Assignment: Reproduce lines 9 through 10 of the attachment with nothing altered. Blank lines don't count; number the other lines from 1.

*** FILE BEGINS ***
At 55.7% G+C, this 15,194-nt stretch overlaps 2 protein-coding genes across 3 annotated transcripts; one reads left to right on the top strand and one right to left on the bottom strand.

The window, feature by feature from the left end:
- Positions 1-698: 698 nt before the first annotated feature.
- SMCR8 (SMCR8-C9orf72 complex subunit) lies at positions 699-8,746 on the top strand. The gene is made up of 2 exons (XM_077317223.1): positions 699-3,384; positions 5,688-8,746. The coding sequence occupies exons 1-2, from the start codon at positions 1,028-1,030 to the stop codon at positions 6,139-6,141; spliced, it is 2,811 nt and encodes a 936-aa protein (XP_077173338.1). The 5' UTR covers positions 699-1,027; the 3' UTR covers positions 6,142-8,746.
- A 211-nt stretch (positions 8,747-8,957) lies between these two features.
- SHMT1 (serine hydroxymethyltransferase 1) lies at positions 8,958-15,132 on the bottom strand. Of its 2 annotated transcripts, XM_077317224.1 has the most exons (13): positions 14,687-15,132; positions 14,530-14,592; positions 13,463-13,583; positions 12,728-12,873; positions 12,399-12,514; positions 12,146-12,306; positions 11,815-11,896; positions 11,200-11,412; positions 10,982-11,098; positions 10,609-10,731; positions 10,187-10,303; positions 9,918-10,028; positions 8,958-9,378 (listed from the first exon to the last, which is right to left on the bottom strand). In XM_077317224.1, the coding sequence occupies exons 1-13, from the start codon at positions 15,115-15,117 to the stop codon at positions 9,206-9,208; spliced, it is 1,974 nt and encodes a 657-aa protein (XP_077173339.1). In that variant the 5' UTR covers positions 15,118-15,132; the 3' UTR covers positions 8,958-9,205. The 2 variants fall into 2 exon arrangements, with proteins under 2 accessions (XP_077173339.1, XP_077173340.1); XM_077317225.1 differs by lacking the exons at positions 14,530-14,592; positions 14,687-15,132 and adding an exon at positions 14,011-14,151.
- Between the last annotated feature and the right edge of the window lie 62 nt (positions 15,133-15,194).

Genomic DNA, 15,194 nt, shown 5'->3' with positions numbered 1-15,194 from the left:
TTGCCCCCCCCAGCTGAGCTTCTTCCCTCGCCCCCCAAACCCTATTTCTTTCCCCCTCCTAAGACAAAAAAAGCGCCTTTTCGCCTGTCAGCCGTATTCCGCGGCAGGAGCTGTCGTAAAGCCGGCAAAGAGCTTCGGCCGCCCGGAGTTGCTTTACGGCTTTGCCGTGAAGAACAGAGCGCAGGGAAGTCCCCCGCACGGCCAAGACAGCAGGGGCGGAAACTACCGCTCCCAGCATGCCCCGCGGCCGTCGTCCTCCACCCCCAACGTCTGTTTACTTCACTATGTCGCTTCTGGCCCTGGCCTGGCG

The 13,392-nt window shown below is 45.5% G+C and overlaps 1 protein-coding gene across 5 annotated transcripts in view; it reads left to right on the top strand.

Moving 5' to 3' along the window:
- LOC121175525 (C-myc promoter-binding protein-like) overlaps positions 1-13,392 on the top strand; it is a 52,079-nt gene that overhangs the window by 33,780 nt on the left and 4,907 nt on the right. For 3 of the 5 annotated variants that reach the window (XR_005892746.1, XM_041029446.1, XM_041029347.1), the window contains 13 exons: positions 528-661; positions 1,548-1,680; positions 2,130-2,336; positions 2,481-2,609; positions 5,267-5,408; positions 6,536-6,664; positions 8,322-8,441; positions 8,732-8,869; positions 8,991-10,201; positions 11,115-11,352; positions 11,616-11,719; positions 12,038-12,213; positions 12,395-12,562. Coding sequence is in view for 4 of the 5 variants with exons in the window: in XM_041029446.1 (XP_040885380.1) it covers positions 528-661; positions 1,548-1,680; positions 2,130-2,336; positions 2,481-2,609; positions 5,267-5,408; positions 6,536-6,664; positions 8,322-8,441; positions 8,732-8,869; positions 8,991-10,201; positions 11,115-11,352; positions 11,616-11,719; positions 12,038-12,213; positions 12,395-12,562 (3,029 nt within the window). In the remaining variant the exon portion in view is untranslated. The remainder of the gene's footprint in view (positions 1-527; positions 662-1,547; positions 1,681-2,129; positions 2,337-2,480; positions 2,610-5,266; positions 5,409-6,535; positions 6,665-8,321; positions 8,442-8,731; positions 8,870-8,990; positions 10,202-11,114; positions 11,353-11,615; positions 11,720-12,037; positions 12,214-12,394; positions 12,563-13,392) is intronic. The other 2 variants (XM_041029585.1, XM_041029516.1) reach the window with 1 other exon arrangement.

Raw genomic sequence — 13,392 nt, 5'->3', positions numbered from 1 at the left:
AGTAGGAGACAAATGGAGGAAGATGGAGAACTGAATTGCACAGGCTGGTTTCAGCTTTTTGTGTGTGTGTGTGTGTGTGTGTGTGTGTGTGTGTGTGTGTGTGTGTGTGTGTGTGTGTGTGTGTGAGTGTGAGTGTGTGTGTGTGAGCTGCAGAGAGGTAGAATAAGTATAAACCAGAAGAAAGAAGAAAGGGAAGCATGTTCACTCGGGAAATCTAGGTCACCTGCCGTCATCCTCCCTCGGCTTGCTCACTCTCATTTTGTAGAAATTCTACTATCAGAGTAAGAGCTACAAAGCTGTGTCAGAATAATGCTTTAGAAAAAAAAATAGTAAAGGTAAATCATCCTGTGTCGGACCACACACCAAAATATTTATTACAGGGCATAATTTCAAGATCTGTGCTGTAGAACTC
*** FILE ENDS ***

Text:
TTGCCCCCCCCAGCTGAGCTTCTTCCCTCGCCCCCCAAACCCTATTTCTTTCCCCCTCCTAAGACAAAAAAAGCGCCTTTTCGCCTGTCAGCCGTATTCCGCGGCAGGAGCTGTCGTAAAGCCGGCAAAGAGCTTCGGCCGCCCGGAGTTGCTTTACGGCTTTGCCGTGAAGAACAGAGCGCAGGGAAGTCCCCCGCACGGCCAAGACAGCAGGGGCGGAAACTACCGCTCCCAGCATGCCCCGCGGCCGTCGTCCTCCACCCCCAACGTCTGTTTACTTCACTATGTCGCTTCTGGCCCTGGCCTGGCG

The 13,392-nt window shown below is 45.5% G+C and overlaps 1 protein-coding gene across 5 annotated transcripts in view; it reads left to right on the top strand.